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Foreign Tax-Exempt Organizations

by Paula N. Singer, Esq.

Many foreign tax-exempt organizations have been providing services in the performing arts in the United States for decades. The U.S. payers have only recently begun informing the organizations that, absent a Code exception or treaty exemption, the payments for these performances are subject to 30 percent withholding tax. (In some cases there may be state tax withholding as well). The payer must report both the income and tax to the organization and the IRS on Form 1042-S, Foreign Person’s U.S. Source Income Subject to Withholding. Payers must also submit a Form 1042 tax return reporting gross income, taxes withheld, and tax deposits.

In 2001, the IRS introduced procedures for foreign tax-exempt organizations to follow to obtain an exemption from the withholding tax. The procedures depend on whether or not the foreign organization is a resident of a country that has an income tax treaty with the United States.

  • An organization that satisfies the U.S. definition of a tax-exempt organization may use Form W-8EXP, Certificate of Foreign Government or Other Foreign Organization for United States Tax Withholding , to claim an exemption from withholding tax as a tax-exempt organization that meets U.S. rules for tax exemption.
  • An organization resident in a country that has an applicable income tax treaty with the United States may use Form W-8BEN, Certificate of Foreign Status of Beneficial Owner for United States Tax Withholding , to certify to facts supporting an exemption from withholding tax under the tax treaty provision.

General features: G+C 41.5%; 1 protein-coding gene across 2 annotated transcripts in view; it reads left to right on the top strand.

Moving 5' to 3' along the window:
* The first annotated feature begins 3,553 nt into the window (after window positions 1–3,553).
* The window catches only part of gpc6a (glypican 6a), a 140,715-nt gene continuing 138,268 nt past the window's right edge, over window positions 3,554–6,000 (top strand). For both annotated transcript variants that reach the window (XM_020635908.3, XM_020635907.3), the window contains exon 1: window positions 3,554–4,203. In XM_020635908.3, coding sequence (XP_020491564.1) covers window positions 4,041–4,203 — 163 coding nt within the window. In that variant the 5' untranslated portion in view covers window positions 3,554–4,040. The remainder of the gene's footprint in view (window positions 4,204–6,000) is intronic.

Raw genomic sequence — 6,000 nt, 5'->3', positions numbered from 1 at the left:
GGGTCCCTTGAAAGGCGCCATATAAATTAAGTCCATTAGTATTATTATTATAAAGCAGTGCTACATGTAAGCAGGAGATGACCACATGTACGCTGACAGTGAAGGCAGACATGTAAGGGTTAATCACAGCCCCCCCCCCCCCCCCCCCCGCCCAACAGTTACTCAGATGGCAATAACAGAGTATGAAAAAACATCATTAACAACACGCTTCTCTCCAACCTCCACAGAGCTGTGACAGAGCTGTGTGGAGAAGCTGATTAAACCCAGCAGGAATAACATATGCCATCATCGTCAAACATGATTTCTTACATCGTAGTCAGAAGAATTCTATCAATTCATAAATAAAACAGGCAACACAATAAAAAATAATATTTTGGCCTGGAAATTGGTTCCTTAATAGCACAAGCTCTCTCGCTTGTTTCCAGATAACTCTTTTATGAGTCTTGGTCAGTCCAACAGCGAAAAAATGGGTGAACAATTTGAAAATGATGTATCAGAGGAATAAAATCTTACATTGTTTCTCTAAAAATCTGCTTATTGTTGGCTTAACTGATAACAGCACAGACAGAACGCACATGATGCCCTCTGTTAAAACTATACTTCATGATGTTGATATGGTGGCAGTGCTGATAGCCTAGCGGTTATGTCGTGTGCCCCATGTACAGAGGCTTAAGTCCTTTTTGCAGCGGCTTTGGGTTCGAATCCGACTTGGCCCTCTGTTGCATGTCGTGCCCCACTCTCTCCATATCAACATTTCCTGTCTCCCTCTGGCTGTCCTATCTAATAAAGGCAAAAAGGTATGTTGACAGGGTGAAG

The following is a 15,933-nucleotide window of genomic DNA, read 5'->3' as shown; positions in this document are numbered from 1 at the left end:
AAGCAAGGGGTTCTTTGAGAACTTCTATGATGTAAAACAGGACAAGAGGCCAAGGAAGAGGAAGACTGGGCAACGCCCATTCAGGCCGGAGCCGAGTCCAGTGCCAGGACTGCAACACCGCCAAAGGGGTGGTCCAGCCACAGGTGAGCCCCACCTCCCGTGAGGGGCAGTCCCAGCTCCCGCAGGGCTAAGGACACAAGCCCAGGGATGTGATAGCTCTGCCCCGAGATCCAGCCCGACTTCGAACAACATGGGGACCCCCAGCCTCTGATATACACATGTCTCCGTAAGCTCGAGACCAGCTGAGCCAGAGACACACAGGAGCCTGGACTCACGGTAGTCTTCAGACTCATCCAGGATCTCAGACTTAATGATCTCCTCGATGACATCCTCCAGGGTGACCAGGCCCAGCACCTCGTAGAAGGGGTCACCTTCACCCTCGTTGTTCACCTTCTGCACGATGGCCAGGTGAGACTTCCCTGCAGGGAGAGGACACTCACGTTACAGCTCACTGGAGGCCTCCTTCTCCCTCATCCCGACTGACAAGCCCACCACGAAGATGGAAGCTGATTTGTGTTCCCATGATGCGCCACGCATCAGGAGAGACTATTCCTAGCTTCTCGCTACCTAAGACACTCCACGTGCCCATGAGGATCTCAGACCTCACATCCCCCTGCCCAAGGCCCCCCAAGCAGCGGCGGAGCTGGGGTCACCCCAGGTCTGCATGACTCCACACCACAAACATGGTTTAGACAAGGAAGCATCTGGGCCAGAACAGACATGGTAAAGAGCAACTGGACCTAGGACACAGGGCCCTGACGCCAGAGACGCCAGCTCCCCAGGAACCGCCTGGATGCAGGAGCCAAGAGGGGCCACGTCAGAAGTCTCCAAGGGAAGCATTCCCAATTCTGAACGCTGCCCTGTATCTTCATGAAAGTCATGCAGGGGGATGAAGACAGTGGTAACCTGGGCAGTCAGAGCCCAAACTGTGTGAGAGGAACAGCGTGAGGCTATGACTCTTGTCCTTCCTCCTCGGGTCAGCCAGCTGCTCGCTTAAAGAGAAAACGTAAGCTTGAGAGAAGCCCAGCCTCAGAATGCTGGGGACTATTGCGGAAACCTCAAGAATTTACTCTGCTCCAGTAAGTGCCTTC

In both cases, the foreign tax-exempt organization must record a U.S. employer identification number (EIN) on the form. Foreign organizations can apply for an EIN on Form SS-4, available on the IRS website at Entities with a foreign address cannot currently apply for an EIN online.

Form W-8EXP

A foreign organization is not exempt from U.S. withholding tax based on its foreign tax-exempt status because many foreign countries have more liberal tax-exempt rules than the United States. However, a foreign organization that is tax exempt under section 501(c)(3) of the Internal Revenue Code (the “Code”) (or that would be exempt under that section if the organization applied for tax-exempt status) is not subject to a withholding tax on amounts that are consistent with such tax-exempt status.

A foreign organization claiming tax exemption under U.S. rules must provide the payer a Form W-8EXP prior to payment. The submitter of Form W-8EXP must check:

  • Box 12a: Certifying that the IRS has issued a determination letter and the date of such letter, or
  • Box 12b: Indicating that a letter from an attorney in the United States attesting that the organization would likely obtain tax-exempt status from the IRS if it applied to the IRS for such status is attached.

In addition, such a foreign tax-exempt entity must attach an affidavit stating that it is not a private foundation and so indicate in Box 12c or indicate that it is a private foundation in Box 12d. (The 4 percent excise tax on private foundations is not overridden by a tax treaty exemption because excise taxes are not covered by income tax treaties.)

U.S. income of a foreign tax-exempt organization making such a claim is reported under Recipient Code 07 and Exemption Code 02 on a Form 1042-S. No U.S. tax return is required.

Form W-8ECI

If the organization’s income is unrelated business income under section 512 of the Code (and therefore not tax exempt) such income may be exempt from withholding if the income is effectively connected with the conduct of a trade or business in the United States. For exemption from the withholding tax as effectively connected income, the organization must provide the payer a Form W-8ECI, Certificate of Foreign Person’s Claim That Income Is Effectively Connected With the Conduct of a Trade or Business in the United States, prior to payment. Form W-8ECI must include a U.S. EIN. Effectively connected income is reported under Exemption Code 01 on a Form 1042-S. The foreign organization must submit a Form 1120F income tax return.

Form W-8BEN